As a singer and musician I'm off to check out The Beautiful Brain. For an interesting read on that subject I highly recommend "Musicophilia" by Dr. Oliver Sacks (of "Awakening" fame). It's technical but fascinating.

  4. Terrific post, Marc. My son keeps me on my toes and had me watch Charlie Rose's interview w/Christopher Hitchens...sad what he is facing now. Happy to see that the 2nd time arounders are getting even better results with the Procedure..unsure if I will re-up for another go 'round myself and wonder how insurance will regard it the next time?? I took a photo of that same ramp in Mexico from my scooter...what a joke! I felt very welcomed into that jewelry store. Ha! Roberta

  5. great article by Christopher Hitchens and the artwork of Elizabeth Jameson is wonderful(as is her positive attitude toward the gifts that come through living with MS). Thanks Marc!

  6. The Hitchens article prompted me to review the five stages of grief described by Elizabeth Kübler-Ross; denial, anger, bargaining, depression, acceptance. How appropriate for someone who mourns the loss of their physical being, too. I can say now that after five years, I've entered the final stage of acceptance with my MS diagnosis. While I continue to keep up on the research, follow doctor's prescriptions, etc., I am looking forward to getting a Power Chair to bring me back to some level of independence.

    Thank you for a wonderful post, Marc.


  7. Hilda-welcome back, and I'm glad you enjoyed the post. I really liked the Hitchens piece, also.

    Lew-maybe there really is something to the idea of a "mass subconscious". Perhaps we have some sort of psychic connection. You shower, and I get clean.

    Ms Andisue-I really find the dormant gene theory extremely intriguing. Seems like the kind of thing that could explain a lot of "autoimmune" diseases, and after I'd read that initial report Out of Tufts I didn't see anything else about it until this week. Maybe now researchers will start looking at it the hypothesis more intensively.

    Hope you enjoyed the Beautiful Brain site…

    Roberta-funny that you found that same ramp. It is very sad that Christopher Hitchens is facing such long odds. He's packed a lot into his years, though. I love the line (I'm paraphrasing) "I often burned the candle at both ends, and found it gave off a lovely light"…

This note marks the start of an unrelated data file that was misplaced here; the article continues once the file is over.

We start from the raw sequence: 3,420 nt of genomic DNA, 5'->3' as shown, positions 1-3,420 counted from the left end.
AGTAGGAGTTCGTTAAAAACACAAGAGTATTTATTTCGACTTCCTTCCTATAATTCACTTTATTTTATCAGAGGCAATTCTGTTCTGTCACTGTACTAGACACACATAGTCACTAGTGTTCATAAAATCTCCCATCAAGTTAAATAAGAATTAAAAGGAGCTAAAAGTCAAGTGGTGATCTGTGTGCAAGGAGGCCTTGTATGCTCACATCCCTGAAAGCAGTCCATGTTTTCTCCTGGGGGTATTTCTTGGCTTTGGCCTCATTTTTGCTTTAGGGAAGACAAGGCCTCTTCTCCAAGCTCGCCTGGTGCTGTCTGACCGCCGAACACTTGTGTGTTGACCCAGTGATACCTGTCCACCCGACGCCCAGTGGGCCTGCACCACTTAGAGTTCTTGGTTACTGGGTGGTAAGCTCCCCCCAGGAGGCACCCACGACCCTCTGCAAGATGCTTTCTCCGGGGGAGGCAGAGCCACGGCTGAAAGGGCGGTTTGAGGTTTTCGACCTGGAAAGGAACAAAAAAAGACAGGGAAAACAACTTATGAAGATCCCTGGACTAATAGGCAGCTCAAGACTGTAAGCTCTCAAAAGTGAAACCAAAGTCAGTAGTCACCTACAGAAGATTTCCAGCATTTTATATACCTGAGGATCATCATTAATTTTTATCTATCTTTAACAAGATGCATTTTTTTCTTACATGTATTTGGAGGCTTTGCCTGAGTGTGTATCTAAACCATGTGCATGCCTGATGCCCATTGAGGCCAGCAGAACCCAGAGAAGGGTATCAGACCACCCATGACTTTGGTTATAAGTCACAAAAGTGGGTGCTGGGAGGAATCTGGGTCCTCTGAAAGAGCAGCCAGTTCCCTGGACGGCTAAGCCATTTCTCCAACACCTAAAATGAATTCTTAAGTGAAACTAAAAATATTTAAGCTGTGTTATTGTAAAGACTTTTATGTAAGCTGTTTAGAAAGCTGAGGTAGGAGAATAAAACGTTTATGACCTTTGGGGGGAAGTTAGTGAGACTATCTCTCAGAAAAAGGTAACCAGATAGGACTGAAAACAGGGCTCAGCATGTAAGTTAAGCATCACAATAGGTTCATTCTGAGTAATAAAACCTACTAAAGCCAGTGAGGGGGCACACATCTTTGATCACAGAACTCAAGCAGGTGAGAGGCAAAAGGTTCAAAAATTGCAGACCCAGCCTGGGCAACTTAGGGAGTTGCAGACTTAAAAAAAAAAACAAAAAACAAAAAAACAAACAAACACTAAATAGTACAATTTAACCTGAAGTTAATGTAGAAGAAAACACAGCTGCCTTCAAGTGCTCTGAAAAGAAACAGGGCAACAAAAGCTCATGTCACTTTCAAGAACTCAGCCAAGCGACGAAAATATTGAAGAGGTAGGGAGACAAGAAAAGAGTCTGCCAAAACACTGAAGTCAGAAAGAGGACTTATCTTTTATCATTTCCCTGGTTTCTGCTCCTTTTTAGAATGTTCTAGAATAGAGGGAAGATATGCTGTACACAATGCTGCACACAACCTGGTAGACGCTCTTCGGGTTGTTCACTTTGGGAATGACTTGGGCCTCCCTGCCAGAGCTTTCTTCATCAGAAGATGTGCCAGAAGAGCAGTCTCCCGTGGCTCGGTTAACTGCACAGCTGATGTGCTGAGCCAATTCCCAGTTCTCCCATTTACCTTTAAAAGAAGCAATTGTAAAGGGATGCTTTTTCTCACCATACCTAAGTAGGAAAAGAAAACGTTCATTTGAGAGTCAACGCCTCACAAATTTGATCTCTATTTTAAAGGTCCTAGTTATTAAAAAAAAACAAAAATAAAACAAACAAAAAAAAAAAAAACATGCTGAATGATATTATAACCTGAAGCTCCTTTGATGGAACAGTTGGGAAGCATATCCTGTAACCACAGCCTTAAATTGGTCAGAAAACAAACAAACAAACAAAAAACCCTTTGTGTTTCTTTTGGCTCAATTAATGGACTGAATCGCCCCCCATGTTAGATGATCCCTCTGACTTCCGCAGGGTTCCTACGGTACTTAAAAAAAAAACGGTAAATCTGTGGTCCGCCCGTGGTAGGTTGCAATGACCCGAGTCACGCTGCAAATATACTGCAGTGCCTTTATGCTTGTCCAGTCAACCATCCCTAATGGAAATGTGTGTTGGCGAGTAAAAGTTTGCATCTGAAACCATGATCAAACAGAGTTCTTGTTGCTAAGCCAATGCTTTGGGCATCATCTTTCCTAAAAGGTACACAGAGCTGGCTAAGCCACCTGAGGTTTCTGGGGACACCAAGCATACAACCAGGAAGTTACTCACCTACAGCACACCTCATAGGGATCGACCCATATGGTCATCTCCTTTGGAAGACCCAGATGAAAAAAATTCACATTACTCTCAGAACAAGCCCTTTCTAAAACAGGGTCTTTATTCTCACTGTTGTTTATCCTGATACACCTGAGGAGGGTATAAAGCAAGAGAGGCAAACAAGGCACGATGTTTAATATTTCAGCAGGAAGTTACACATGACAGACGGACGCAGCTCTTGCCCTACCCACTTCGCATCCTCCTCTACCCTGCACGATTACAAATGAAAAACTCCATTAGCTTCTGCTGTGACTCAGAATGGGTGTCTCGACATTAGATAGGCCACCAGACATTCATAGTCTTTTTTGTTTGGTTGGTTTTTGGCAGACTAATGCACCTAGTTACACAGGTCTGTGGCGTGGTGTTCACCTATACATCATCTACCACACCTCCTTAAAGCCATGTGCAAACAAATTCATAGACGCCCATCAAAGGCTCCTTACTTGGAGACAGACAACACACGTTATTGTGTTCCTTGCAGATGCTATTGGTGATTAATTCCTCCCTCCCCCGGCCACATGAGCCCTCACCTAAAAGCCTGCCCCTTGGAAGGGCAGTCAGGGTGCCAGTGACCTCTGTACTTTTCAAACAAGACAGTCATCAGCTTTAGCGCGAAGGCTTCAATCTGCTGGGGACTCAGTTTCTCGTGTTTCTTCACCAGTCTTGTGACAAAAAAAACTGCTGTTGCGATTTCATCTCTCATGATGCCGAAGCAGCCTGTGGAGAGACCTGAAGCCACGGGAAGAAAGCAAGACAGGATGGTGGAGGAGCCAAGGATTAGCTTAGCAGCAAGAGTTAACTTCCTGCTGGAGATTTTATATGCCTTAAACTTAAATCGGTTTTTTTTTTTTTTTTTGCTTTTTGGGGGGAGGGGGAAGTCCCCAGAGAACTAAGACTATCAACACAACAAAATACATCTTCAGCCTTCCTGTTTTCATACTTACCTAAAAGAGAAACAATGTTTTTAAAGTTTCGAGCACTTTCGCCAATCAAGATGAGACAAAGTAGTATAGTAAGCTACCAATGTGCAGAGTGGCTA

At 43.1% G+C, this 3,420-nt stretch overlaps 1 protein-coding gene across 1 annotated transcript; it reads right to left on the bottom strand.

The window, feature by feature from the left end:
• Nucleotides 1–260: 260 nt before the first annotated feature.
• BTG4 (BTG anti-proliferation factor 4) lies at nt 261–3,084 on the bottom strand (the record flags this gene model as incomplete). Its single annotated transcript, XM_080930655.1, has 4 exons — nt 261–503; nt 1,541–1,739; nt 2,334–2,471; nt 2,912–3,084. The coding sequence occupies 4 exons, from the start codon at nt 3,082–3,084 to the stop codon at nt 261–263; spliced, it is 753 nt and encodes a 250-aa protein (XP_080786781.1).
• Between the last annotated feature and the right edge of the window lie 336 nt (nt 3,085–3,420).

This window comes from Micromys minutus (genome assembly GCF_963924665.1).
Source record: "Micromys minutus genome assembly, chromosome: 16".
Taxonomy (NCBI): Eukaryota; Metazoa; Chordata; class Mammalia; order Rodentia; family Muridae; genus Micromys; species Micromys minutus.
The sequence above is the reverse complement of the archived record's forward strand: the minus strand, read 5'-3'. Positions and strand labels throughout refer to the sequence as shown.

Laura-you're welcome, I'm glad you enjoyed the post.

    MB-I agree, the five stages of grief definitely apply to our physical losses as well. It gets kind of complicated, though, because I think I'm at different stages of grief simultaneously, as the losses keep mounting. I hope you get your power chair soon, it's amazing how liberating it is to suddenly have the freedom that wheels provide…

  8. Great post. You always hit a useful nerve or more. Thank you.

    Here's some more background on the junk DNA, evolution, and autoimmunity. I saved this article all these years hoping that I would be able to understand it. Perhaps you have a better chance at that.

    Hitchens is another matter. I hadn't heard this news and was still relistening to the Rose interview on my unreliable internal reel to reel recorder and hoping as he mentioned that there would be another memoir ahead.

    It may be a log or a field guide instead, but if anyone can navigate these dark eddied waters and enlighten us with a candle burning at both ends
    it would be Hitch. He's off to a good start.


  9. I heard Dr. Siskin comment at a CCSVI symposium that the hardest thing to overcome is his patient's expectations. I plan to have the procedure done in the next month or so (once I've worked out my insurance bs). I'm keeping my expectations low, my intentions/hopes high. I really enjoy your blog; you are an excellent and entertaining writer. Keep em coming, Marc!

  10. If this is the case with you, you may be able to find better assistance with other health insurance.